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Chariot Ascending Row: scriptural references clash with business interests


Posted on 22 Jun 2014

Last updated 28 Jun 2014 00:00:00 +0530

  Rath Yatra, Puri, Chariot Festival, Odisha
Uncertainty about management of Rath Yatra, the chariot festival, prevails as the controversy over climbing on the chariots, when idols are seated on it, still prevails and with servitors of SriJagannath Temple of Puri threaten to create trouble.

Basudev Mahapatra


As the day of Rath Yatra, the chariot festival of Puri, getting closer, the controversy over climbing on the chariots when idols of Jagannath, Balabhadra and Subhadra are seated on them still remains unresolved. The uncertainty that prevails over the issue pertinently raises the question, whose views should guide the cult and rituals of SriJagannath Temple in Puri?

Even though the Shri Jagannath Temple Administration (SJTA) has decided to prohibit the devotees from climb on the chariots, the particular class of temple servitors called daitapati, who play a major role in the festival, demands that the devotees be allowed to ascend the chariots and touch the idols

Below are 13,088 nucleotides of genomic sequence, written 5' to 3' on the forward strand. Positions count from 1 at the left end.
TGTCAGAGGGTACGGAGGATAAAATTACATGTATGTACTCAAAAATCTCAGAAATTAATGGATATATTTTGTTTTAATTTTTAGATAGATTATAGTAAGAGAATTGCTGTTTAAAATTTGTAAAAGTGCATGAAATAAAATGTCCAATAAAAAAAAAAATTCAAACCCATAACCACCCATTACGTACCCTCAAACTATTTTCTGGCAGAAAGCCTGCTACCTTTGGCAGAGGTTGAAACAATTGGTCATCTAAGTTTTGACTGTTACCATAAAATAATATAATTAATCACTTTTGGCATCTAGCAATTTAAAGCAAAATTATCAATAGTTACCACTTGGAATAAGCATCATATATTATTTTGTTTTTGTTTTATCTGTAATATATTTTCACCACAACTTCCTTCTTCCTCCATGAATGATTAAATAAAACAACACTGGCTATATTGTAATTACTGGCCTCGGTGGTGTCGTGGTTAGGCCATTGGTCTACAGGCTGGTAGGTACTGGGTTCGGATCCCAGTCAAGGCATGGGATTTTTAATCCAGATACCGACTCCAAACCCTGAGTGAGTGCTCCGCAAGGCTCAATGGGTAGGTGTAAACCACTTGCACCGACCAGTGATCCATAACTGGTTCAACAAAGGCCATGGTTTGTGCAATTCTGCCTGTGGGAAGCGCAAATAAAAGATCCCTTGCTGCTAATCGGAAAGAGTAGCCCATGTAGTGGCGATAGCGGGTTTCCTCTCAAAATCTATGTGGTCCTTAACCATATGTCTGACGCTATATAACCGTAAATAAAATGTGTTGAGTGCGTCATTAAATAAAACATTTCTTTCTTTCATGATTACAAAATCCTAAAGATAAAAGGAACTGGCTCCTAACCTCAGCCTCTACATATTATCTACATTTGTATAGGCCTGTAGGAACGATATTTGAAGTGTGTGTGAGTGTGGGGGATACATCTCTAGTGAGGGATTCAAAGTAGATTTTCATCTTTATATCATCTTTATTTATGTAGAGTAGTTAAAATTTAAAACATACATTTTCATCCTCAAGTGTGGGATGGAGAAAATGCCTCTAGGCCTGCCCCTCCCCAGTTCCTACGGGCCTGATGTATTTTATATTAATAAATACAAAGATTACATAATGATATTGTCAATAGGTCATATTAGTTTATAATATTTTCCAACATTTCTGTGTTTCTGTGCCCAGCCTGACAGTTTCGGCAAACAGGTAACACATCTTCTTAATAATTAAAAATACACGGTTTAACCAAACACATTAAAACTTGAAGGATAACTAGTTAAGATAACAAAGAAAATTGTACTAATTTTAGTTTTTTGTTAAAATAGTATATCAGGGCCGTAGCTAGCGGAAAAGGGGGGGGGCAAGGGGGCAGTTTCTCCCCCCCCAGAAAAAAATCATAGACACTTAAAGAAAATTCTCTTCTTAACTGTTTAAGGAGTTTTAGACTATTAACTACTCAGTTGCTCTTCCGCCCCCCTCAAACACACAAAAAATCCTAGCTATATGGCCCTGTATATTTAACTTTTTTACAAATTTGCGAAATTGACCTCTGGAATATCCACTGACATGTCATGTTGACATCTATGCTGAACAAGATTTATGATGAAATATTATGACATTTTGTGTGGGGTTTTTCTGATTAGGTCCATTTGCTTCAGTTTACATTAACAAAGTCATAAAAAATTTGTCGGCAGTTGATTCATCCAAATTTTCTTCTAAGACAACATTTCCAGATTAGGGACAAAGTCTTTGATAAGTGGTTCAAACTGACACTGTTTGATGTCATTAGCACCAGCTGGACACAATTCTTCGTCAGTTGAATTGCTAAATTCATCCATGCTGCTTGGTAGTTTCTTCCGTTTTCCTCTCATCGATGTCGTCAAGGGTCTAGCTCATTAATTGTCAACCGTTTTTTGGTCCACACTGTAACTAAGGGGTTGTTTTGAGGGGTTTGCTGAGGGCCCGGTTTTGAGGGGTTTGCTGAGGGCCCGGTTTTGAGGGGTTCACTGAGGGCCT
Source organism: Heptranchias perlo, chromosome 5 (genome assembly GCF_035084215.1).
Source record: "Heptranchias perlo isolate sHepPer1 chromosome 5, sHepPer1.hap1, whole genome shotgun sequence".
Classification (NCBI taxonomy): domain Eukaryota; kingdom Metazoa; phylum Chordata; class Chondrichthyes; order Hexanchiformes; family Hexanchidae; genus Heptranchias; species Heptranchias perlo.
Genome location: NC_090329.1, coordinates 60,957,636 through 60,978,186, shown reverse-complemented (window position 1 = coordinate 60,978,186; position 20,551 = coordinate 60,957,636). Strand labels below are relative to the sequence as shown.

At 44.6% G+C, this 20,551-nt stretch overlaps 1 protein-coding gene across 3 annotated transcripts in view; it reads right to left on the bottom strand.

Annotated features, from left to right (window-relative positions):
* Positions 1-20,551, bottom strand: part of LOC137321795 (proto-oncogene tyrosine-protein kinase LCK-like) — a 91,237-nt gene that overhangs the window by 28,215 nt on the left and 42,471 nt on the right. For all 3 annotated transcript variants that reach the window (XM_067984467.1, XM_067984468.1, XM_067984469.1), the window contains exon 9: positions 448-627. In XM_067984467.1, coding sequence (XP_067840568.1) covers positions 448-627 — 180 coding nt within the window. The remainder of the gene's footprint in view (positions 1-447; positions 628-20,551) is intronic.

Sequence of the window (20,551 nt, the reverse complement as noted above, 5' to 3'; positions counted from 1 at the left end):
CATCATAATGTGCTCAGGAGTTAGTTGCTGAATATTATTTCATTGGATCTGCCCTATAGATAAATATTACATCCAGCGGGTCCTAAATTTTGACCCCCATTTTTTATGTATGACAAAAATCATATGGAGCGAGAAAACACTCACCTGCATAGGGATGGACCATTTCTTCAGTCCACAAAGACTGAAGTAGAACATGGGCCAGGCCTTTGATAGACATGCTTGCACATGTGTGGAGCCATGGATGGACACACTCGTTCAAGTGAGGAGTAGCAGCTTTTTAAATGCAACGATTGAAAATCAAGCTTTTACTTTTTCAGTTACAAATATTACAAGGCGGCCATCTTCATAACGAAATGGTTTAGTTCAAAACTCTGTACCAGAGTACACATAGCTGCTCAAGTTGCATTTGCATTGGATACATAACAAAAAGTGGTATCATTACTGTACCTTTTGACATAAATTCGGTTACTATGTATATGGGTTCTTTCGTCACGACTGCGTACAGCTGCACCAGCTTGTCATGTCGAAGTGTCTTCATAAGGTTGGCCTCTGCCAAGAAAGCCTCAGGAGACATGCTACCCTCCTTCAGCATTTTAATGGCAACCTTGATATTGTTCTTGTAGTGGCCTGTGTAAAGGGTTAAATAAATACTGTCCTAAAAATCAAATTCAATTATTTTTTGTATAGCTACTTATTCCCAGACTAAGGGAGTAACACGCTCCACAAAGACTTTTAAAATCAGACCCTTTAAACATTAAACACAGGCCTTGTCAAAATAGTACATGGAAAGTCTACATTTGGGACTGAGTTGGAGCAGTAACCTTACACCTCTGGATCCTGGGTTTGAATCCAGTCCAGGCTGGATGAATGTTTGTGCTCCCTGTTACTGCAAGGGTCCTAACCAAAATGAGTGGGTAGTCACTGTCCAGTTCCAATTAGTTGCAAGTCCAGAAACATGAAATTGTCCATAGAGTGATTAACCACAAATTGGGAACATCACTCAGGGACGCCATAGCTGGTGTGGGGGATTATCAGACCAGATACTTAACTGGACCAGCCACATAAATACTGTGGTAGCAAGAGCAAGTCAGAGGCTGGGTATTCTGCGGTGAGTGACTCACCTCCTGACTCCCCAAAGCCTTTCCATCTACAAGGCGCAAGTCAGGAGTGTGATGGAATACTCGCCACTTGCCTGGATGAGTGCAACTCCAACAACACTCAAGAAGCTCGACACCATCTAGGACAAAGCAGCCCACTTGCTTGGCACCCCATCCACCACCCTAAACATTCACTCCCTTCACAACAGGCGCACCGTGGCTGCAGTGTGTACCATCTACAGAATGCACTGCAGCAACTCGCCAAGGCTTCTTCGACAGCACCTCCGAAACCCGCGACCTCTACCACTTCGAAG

SJTA decision is based on the opinion of Swami Nischalanand Saraswati, the Shankaracharya of Puri Gobardhan Pith who is believed to be one of the mentors of Hindu religion.

Shankaracharya, after discussing the issue with all stakeholders of temple management and analysing scriptural references, opined that the particular act is neither a mandatory part of the ritual nor approved by the scriptures and urged that none other than the servitors, the Gajapati Maharaj of Puri and the Shankaracharya, all who have specific roles in the rituals of Rathyatra, should be allowed to climb on the chariots.

The Shankaracharya gave his opinion as the Shri Jagannath temple managing committee requested him for the same to take a decision whether to allow devotees climb on the chariots and touch the seated idols.

The head of temple rituals and Chairman of Temple Administration, the Gajapati Maharaj Shri Divyasingha Deb has supported the views of Shankaracharya and urged the temple administration and the government to abide by it while performing their duties for proper management of the festival.